The agreements also provide that, during a named executive officer’s employment, and for a period of one year after the end of the named executive officer’s employment in the event of termination without “just cause,” and two years in the event of resignation or termination for “just cause” (the “non-competition period”), the named executive officer will not (1) compete directly or indirectly with us, (2) induce our or our subsidiaries’ employees to terminate their employment with us or to engage in any competitive business or (3) solicit or do business with any of our present, past or prospective customers or the customers of our subsidiaries.
Potential Payments Upon Termination or Change in Control
We may terminate a named executive officer’s employment in the event that we determine, in our sole discretion, that there is “just cause” (as defined below). If we terminate a named executive officer’s employment for “just cause,” such named executive officer will not be entitled to receive any severance benefits, except for severance obligations mandated under the laws of the country where the named executive officer resides. If we terminate the named executive officer’s employment without “just cause,” such named executive officer shall be entitled to a severance payment in an amount equal to the greater of (x) one year’s gross base salary or (y) the severance obligations mandated under the laws of the country where the named executive officer resides.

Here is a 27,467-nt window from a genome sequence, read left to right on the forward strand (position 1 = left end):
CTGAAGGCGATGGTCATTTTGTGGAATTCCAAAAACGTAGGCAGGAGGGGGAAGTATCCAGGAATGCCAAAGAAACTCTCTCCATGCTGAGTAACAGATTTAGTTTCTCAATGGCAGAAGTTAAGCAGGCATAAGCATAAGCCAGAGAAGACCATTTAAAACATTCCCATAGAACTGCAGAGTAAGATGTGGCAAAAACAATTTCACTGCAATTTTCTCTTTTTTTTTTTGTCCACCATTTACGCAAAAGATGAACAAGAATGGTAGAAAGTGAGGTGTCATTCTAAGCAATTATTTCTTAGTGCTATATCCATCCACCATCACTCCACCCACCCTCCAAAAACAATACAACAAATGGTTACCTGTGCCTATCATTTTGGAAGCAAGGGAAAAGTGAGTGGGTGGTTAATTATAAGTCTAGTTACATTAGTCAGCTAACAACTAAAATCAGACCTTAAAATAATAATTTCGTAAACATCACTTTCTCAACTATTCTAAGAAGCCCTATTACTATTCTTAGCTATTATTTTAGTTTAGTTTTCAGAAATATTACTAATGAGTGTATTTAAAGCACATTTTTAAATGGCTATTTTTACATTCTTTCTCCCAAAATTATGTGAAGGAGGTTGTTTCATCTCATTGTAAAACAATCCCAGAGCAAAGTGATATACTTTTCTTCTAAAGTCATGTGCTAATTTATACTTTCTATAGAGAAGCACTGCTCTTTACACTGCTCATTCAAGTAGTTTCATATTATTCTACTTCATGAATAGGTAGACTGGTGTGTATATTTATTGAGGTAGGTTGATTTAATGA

“Just cause” means and includes (1) the commission by the executive officer of any gross misconduct or any offense serious enough for the relationship to become impossible to continue, including without limitation, the executive officer’s willful and continuing disregard of the lawful written instructions of our board or such executive officer’s superiors, (2) any action or any omission by the executive officer, resulting in such executive officer’s breach of his duty of loyalty or any act of self-dealing, (3) any material breach by the executive officer of his duties and obligations under the employment agreement as decided by our board and (4) the executive officer’s conviction, in our board of director’s sole discretion, of any serious crime or offense for violating any law (including, without limitation, theft, fraud, paying directly or indirectly bribes or kick-backs to government officials, the crimes set forth in the U.S. Foreign Corrupt Practices Act of 1977 or the foreign equivalent thereof and the executive officer’s embezzlement of funds of our company or any of our affiliates).